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Published on 6 December 2013

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Clinical significance of VTE in cancer



Low-molecular weight heparins are more effective in the long-term prevention of recurrent venous thromboembolism in cancer patients compared with conventional treatment with vitamin K antagonists
Catherine Loughran MSc Clinical Pharmacy
Lead Pharmacist Haematology
University Hospitals of Leicester NHS Trust, UK
Venous thromboembolism (VTE), including deep vein thrombosis and pulmonary embolism, is a significant cause of morbidity and mortality in patients with cancer.1 The presentation, epidemiology and prevalence of VTE varies between cancer and non-cancer patients and the outcome for cancer patients is worse than for non-cancer patients.
Cancer is thought to create a hypercoagulable state where neoplastic cells activate the coagulation cascade through a number of pathways. These include production of procoagulants, release of proinflammatory and proangiogenic cytokines and direct vessel wall damage.(1)
Epidemiology and relationship between VTE and cancer
The link between cancer and VTE is well established.(2) There is two-way relationship between cancer and VTE: the risk of VTE is increased fourfold in cancer patients and patients with unprovoked VTE have a higher risk of occult cancer.2,3 Underlying cancer should always be considered in patients presenting with VTE, especially if there is no identifiable risk factor. Cancer is responsible for 18% of all cases of incident VTE.(1) The role of cancer screening in incidental VTE requires further investigation.(2)
The risk of cancer-associated VTE is highly variable owing to the heterogeneity of the disease. A recent meta-analysis quotes the incidence of VTE in cancer patients ranging from 0.5% to 20%.3 Variation in incidence is dependent on many factors including tumour type, stage of disease and the treatment given for cancer. The incidence rate of VTE is highest in the first few months after diagnosis and decreases over time.(2)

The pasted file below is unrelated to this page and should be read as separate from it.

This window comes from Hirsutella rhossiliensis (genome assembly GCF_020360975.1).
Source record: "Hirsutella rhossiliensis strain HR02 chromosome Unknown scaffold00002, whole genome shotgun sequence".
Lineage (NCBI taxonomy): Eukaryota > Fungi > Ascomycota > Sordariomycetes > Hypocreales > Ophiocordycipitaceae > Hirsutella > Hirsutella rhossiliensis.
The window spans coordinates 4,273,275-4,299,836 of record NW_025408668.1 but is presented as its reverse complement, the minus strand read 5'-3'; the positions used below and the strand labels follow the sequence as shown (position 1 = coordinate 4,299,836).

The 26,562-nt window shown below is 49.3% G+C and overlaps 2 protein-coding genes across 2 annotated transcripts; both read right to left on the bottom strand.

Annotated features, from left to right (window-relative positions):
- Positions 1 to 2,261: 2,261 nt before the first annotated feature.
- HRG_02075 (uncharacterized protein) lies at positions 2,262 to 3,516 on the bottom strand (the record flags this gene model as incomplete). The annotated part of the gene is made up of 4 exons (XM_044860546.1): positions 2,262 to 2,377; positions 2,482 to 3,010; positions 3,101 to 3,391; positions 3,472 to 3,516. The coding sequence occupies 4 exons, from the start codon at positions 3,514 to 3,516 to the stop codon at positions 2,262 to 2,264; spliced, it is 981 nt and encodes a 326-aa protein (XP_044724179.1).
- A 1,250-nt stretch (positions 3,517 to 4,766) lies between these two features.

Risk factors for VTE 
Risk factors for developing VTE in cancer patients may be treatment-related, patient-related or disease-related.(4,5) Greater tumour burden, histology and the primary site of the cancer have been identified as risk factors with cancer of the pancreas, lung, brain, ovaries, stomach among some of the sites identified as high risk.(2–4)
Many drugs are associated with increased risk of VTE such as the anti-angiogenesis agents, bevacizumab, lenalidomide and thalidomide.1 Specific chemotherapy agents can increase risk, for example, cisplatin is associated with a higher risk of VTE than oxaliplatin, or drugs may add to the risk when used in combination, for example, doxorubicin or dexamethasone with the immunomodulatory drugs (iMIDs) thalidomide and lenalidomide.(1,2,4)
Hormonal therapy, for example hormone-replacement therapy or anti-oestrogens, such as tamoxifen, and supportive care with erythropoiesis-stimulating agents (EPO) can further add to the risk.(1,2,4)
Other treatment-related factors include transfusion, presence of central venous catheters and radiotherapy.(5) As for patients without cancer, the risk of VTE is higher in cancer patients with coexisting chronic medical illnesses, undergoing major surgery or hospitalisation.
Hospitalised cancer patients, and those undergoing surgery, should receive thromboprophylaxis and, in the case of surgery, extended prophylaxis.(2,4)